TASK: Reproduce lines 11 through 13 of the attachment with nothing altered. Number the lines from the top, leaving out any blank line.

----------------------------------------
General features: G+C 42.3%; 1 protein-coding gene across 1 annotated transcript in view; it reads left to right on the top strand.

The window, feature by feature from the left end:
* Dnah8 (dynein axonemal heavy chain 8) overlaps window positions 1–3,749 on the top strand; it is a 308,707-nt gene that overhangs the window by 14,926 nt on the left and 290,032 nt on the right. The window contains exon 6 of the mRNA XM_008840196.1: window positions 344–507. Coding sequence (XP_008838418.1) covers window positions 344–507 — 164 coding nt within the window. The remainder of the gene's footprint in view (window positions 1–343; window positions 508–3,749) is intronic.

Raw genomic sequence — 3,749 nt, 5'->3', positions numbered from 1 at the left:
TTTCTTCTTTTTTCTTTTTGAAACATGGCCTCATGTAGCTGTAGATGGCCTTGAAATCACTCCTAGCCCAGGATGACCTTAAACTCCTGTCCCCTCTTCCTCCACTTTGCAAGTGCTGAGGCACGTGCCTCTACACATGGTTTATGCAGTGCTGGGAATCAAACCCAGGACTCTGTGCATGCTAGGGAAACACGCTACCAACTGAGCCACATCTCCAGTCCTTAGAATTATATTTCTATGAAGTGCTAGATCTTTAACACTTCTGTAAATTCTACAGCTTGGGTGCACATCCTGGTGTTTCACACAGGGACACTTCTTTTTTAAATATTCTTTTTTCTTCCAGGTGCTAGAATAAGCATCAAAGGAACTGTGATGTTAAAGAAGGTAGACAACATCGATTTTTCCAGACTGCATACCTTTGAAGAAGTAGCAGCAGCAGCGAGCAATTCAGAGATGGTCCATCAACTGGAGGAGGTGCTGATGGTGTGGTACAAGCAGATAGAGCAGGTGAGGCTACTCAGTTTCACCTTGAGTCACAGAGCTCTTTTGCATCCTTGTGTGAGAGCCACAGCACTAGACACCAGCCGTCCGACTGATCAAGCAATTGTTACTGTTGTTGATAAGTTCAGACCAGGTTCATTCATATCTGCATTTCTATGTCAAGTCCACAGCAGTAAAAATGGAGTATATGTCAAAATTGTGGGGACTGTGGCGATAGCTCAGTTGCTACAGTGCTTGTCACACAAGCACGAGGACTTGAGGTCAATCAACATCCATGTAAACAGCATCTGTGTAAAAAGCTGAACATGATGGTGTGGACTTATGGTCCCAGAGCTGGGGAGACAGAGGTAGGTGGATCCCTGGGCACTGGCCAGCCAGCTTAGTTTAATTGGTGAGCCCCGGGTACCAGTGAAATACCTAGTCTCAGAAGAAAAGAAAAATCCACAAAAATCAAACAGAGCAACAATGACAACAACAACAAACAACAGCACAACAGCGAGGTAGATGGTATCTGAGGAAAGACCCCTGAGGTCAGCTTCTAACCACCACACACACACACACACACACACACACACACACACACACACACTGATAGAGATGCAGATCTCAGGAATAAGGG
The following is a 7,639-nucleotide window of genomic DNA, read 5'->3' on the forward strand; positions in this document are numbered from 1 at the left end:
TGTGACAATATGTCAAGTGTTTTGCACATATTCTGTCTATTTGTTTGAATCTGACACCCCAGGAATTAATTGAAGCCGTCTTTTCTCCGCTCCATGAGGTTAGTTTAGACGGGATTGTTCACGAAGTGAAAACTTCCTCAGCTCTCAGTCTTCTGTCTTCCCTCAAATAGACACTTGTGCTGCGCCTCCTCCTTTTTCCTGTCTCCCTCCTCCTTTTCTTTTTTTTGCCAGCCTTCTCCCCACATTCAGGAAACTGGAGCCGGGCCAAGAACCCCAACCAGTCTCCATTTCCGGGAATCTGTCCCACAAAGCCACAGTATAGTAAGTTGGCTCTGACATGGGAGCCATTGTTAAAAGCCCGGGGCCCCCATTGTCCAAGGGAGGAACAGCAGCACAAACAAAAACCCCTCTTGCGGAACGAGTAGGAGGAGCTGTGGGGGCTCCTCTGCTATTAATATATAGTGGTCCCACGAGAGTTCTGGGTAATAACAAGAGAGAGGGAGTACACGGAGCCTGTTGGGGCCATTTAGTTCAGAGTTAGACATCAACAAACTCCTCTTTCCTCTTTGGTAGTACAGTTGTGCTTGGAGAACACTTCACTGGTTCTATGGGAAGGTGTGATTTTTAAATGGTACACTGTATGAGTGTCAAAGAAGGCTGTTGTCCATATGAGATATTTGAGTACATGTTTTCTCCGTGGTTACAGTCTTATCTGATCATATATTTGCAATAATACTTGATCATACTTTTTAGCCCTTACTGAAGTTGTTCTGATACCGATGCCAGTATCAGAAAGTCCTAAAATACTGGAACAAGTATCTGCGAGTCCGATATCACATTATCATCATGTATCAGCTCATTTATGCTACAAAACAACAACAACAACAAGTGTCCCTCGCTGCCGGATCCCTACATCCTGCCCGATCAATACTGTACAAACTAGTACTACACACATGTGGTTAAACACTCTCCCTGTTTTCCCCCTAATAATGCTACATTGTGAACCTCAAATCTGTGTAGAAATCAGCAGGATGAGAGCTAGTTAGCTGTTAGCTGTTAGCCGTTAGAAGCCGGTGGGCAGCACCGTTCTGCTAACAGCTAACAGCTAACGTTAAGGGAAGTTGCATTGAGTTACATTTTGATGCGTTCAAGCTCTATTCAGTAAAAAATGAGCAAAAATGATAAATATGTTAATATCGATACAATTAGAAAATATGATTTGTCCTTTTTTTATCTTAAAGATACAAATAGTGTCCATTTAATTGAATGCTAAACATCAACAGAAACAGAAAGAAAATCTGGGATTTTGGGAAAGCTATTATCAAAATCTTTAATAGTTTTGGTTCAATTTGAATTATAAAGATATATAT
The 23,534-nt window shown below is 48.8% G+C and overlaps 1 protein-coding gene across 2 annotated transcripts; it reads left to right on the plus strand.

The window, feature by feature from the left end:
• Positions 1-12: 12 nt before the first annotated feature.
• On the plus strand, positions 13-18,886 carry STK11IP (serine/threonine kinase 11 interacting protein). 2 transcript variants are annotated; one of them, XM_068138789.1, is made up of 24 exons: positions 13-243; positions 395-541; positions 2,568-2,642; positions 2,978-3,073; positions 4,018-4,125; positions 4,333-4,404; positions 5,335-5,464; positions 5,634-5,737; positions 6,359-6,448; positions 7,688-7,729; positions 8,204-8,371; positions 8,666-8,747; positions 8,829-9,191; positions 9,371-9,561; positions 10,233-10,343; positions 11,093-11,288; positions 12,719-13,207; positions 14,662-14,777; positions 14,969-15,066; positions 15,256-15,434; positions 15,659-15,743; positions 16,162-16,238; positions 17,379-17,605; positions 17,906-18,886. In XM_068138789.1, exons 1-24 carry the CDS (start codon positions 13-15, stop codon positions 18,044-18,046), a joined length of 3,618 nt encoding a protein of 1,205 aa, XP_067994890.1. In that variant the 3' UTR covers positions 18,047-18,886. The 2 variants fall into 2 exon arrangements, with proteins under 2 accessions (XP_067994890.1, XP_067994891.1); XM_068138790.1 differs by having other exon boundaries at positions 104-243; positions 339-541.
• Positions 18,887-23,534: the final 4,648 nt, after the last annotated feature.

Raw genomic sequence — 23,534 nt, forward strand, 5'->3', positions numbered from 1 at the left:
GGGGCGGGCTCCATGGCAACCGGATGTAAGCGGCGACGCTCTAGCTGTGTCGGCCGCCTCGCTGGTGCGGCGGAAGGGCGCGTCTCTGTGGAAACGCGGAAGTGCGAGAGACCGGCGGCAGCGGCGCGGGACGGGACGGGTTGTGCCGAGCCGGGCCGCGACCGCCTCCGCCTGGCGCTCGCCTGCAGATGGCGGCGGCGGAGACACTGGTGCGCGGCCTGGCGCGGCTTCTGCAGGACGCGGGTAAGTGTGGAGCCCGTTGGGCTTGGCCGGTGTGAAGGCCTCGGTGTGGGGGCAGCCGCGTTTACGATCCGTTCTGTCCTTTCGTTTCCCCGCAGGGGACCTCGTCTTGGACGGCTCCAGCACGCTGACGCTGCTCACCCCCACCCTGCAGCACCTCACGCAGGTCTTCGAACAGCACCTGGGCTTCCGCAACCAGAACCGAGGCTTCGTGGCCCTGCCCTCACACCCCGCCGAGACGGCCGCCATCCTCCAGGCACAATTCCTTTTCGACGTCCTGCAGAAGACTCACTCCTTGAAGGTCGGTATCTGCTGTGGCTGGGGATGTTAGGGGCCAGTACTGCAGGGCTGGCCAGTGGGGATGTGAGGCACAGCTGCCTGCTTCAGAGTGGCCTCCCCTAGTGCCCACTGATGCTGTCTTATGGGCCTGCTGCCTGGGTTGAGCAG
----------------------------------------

• On the plus strand, positions 13-18,886 carry STK11IP (serine/threonine kinase 11 interacting protein). 2 transcript variants are annotated; one of them, XM_068138789.1, is made up of 24 exons: positions 13-243; positions 395-541; positions 2,568-2,642; positions 2,978-3,073; positions 4,018-4,125; positions 4,333-4,404; positions 5,335-5,464; positions 5,634-5,737; positions 6,359-6,448; positions 7,688-7,729; positions 8,204-8,371; positions 8,666-8,747; positions 8,829-9,191; positions 9,371-9,561; positions 10,233-10,343; positions 11,093-11,288; positions 12,719-13,207; positions 14,662-14,777; positions 14,969-15,066; positions 15,256-15,434; positions 15,659-15,743; positions 16,162-16,238; positions 17,379-17,605; positions 17,906-18,886. In XM_068138789.1, exons 1-24 carry the CDS (start codon positions 13-15, stop codon positions 18,044-18,046), a joined length of 3,618 nt encoding a protein of 1,205 aa, XP_067994890.1. In that variant the 3' UTR covers positions 18,047-18,886. The 2 variants fall into 2 exon arrangements, with proteins under 2 accessions (XP_067994890.1, XP_067994891.1); XM_068138790.1 differs by having other exon boundaries at positions 104-243; positions 339-541.
• Positions 18,887-23,534: the final 4,648 nt, after the last annotated feature.

Raw genomic sequence — 23,534 nt, forward strand, 5'->3', positions numbered from 1 at the left: